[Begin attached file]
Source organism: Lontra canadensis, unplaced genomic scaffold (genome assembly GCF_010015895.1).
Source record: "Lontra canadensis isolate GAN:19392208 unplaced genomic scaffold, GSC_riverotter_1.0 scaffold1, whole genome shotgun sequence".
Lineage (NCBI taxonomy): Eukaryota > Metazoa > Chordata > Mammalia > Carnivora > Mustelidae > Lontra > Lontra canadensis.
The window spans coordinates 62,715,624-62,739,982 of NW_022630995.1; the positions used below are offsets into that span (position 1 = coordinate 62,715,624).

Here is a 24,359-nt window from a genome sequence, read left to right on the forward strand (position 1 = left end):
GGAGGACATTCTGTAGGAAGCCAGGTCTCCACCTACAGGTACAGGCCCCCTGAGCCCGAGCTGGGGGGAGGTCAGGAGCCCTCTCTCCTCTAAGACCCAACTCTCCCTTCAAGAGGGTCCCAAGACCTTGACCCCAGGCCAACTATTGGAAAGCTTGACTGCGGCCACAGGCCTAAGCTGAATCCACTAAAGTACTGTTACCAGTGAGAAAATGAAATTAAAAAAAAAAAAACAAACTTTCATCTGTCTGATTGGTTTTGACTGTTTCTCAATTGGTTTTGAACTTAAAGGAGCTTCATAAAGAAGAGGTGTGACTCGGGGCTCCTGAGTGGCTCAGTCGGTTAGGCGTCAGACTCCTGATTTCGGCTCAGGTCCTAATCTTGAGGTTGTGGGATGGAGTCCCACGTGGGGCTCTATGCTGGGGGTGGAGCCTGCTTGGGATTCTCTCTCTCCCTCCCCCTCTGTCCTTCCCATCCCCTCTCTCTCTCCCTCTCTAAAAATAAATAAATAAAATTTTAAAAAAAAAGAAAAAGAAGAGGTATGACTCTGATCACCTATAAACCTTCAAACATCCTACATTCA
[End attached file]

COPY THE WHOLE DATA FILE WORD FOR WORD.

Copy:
Source organism: Lontra canadensis, unplaced genomic scaffold (genome assembly GCF_010015895.1).
Source record: "Lontra canadensis isolate GAN:19392208 unplaced genomic scaffold, GSC_riverotter_1.0 scaffold1, whole genome shotgun sequence".
Lineage (NCBI taxonomy): Eukaryota > Metazoa > Chordata > Mammalia > Carnivora > Mustelidae > Lontra > Lontra canadensis.
The window spans coordinates 62,715,624-62,739,982 of NW_022630995.1; the positions used below are offsets into that span (position 1 = coordinate 62,715,624).

Here is a 24,359-nt window from a genome sequence, read left to right on the forward strand (position 1 = left end):
GGAGGACATTCTGTAGGAAGCCAGGTCTCCACCTACAGGTACAGGCCCCCTGAGCCCGAGCTGGGGGGAGGTCAGGAGCCCTCTCTCCTCTAAGACCCAACTCTCCCTTCAAGAGGGTCCCAAGACCTTGACCCCAGGCCAACTATTGGAAAGCTTGACTGCGGCCACAGGCCTAAGCTGAATCCACTAAAGTACTGTTACCAGTGAGAAAATGAAATTAAAAAAAAAAAAACAAACTTTCATCTGTCTGATTGGTTTTGACTGTTTCTCAATTGGTTTTGAACTTAAAGGAGCTTCATAAAGAAGAGGTGTGACTCGGGGCTCCTGAGTGGCTCAGTCGGTTAGGCGTCAGACTCCTGATTTCGGCTCAGGTCCTAATCTTGAGGTTGTGGGATGGAGTCCCACGTGGGGCTCTATGCTGGGGGTGGAGCCTGCTTGGGATTCTCTCTCTCCCTCCCCCTCTGTCCTTCCCATCCCCTCTCTCTCTCCCTCTCTAAAAATAAATAAATAAAATTTTAAAAAAAAAGAAAAAGAAGAGGTATGACTCTGATCACCTATAAACCTTCAAACATCCTACATTCA